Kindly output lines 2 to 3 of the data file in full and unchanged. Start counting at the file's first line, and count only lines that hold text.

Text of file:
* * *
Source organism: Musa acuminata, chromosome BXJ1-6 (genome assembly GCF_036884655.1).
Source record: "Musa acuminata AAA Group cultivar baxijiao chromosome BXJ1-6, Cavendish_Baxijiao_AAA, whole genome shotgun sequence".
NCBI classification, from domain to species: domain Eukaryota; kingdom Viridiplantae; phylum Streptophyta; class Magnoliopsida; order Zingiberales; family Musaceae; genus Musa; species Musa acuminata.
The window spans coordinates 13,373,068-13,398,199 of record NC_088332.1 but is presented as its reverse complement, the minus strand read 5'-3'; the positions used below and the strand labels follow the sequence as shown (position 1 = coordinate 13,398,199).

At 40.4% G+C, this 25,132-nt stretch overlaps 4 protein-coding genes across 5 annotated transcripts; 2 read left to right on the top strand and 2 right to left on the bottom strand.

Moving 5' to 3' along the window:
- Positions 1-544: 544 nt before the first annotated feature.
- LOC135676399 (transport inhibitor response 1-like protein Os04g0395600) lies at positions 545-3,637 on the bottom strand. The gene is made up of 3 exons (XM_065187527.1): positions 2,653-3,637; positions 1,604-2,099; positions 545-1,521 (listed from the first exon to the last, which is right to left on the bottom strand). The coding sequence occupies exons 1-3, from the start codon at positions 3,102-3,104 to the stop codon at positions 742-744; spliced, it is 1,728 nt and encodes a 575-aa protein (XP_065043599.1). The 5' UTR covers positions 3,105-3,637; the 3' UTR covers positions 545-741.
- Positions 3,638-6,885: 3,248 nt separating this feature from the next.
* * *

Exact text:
Source record: "Musa acuminata AAA Group cultivar baxijiao chromosome BXJ1-6, Cavendish_Baxijiao_AAA, whole genome shotgun sequence".
NCBI classification, from domain to species: domain Eukaryota; kingdom Viridiplantae; phylum Streptophyta; class Magnoliopsida; order Zingiberales; family Musaceae; genus Musa; species Musa acuminata.